(mg GAE/kg fw).
2.5. Flavonoid content determination
The avonoid content was determined as described by Zhishen
et al. (1999) on triplicate aliquots of the homogenous juice (0.3 g).
Fifty microlitre aliquots of the methanolic extract were used for
avonoid determination. Samples were diluted with distilled
water to a nal volume of 0.5 mL, and 30 mL of 5% NaNO2 was
added. After 5 min, 60 mL of 10% AlCl3 was added and nally
200 mL of 1 M NaOH was added after 6 min. The absorbance was
read at 510 nm, using a Cecil BioQuest CE 2501 spectrophotometer,
and avonoid content was expressed as mg of rutin equivalents per
kg of fw (mg RE/kg fw).
2.6. Ascorbic acid and dehydroascorbic acid determination
Ascorbic acid (AsA) and dehydroascorbic acid (DHA) contents
were determined as reported by Kampfenkel et al. (1995) on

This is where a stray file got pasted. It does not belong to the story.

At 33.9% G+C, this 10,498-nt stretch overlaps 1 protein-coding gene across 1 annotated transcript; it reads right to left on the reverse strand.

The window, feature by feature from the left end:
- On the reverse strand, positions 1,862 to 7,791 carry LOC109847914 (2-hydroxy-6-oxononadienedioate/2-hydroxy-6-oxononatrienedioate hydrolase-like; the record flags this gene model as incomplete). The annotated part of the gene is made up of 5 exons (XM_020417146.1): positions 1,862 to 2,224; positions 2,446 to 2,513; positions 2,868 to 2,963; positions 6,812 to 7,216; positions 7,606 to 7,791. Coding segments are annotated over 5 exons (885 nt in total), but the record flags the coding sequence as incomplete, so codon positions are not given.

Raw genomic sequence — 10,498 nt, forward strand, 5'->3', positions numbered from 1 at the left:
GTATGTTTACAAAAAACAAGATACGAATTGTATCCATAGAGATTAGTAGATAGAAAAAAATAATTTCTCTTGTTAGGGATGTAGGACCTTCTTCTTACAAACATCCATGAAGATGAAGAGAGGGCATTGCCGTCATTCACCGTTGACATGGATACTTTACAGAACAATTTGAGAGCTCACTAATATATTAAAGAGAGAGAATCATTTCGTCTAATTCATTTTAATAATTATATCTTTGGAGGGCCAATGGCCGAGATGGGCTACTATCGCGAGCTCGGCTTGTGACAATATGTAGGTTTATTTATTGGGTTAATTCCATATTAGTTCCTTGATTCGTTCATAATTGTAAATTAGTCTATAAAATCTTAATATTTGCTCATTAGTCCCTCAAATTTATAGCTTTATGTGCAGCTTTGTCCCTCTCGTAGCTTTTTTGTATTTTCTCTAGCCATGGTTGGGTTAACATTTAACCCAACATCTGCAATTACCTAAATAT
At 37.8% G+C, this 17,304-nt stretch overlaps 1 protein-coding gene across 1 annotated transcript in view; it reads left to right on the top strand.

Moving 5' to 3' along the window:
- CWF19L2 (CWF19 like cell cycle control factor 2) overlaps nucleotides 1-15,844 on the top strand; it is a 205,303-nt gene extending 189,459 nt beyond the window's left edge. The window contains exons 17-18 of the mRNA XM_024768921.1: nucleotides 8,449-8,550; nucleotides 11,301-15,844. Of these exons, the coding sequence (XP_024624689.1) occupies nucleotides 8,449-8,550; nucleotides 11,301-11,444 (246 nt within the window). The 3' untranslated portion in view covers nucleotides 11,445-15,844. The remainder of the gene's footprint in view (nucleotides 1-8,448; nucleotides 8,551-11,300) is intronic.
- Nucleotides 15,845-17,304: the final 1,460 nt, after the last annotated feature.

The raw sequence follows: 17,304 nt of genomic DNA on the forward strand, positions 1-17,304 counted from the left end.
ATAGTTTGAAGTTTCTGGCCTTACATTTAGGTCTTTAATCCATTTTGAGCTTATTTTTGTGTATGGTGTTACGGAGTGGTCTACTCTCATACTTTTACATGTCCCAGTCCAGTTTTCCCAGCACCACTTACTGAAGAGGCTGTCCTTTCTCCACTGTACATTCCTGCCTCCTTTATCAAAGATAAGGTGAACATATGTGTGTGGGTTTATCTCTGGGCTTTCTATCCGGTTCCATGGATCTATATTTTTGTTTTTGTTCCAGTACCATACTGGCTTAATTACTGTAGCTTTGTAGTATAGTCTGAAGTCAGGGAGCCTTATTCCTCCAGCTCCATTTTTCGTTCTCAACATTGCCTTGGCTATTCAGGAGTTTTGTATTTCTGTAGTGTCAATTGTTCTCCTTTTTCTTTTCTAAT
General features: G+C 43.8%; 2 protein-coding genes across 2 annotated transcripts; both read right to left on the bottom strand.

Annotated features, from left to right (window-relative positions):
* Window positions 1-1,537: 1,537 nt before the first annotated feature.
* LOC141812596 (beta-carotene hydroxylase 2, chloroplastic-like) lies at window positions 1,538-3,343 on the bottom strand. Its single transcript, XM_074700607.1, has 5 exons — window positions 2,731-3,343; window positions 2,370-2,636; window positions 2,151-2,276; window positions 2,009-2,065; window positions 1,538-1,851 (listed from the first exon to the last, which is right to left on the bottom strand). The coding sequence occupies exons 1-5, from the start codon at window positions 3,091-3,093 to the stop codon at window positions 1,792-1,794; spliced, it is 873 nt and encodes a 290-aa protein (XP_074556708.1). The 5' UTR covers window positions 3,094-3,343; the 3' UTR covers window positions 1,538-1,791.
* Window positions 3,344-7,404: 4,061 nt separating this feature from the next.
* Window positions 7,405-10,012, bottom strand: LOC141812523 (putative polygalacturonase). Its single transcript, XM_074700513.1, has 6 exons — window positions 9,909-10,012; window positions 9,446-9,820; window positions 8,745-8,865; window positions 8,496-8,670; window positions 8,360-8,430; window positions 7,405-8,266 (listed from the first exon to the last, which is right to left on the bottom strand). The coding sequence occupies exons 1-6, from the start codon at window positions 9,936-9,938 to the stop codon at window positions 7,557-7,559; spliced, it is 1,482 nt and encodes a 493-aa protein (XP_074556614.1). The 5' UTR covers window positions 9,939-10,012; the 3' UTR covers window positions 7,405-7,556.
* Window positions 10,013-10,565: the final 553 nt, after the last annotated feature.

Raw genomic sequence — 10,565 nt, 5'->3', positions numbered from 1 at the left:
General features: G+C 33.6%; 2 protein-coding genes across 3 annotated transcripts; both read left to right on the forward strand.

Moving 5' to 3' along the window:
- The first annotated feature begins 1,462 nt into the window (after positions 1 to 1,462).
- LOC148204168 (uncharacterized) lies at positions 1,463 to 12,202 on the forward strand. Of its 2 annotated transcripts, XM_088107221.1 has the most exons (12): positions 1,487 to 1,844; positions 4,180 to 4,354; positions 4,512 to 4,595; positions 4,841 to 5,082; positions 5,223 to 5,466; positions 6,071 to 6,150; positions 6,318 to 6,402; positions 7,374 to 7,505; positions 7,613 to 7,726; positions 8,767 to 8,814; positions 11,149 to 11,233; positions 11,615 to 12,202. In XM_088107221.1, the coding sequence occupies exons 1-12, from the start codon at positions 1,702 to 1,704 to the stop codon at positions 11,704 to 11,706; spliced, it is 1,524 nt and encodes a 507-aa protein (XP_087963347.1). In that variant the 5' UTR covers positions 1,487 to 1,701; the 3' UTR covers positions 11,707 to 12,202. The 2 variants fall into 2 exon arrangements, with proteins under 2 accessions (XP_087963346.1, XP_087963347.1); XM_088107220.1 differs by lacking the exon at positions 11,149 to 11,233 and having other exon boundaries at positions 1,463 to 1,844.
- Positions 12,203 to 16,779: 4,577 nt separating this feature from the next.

triplicate samples of the homogenate juice (0.1 g). AsA and DHA
were extracted using 6% metaphosphoric acid and detected at
525 nm in a Cecil BioQuest CE 2501 spectrophotometer.
2.7. Antioxidant activity determination
Since many authors recommend evaluating the antioxidant
activity of fruit and vegetable by a number of different methods

2.7.2. Ferric reducing antioxidant power (FRAP) assay


Hydrophilic and lipophilic antioxidants were extracted from
0.3 g of homogenate (three replicates) with absolute methanol or
hexane at 4 8C under constant shaking (300 rpm) overnight.
Samples were centrifuged at 10,000  g. The supernatants were
used for antioxidant activity measurement. Antioxidant activity
was measured in both hydrophilic and lipophilic fractions using
the FRAP assay method (Benzie and Strain, 1996). 50 mL of
hydrophilic or lipophilic tomato extract was added to 1.5 mL of
FRAP reagent [1 mM 2,4,6-tripiridyl-2-triazine (TPTZ) and 20 mM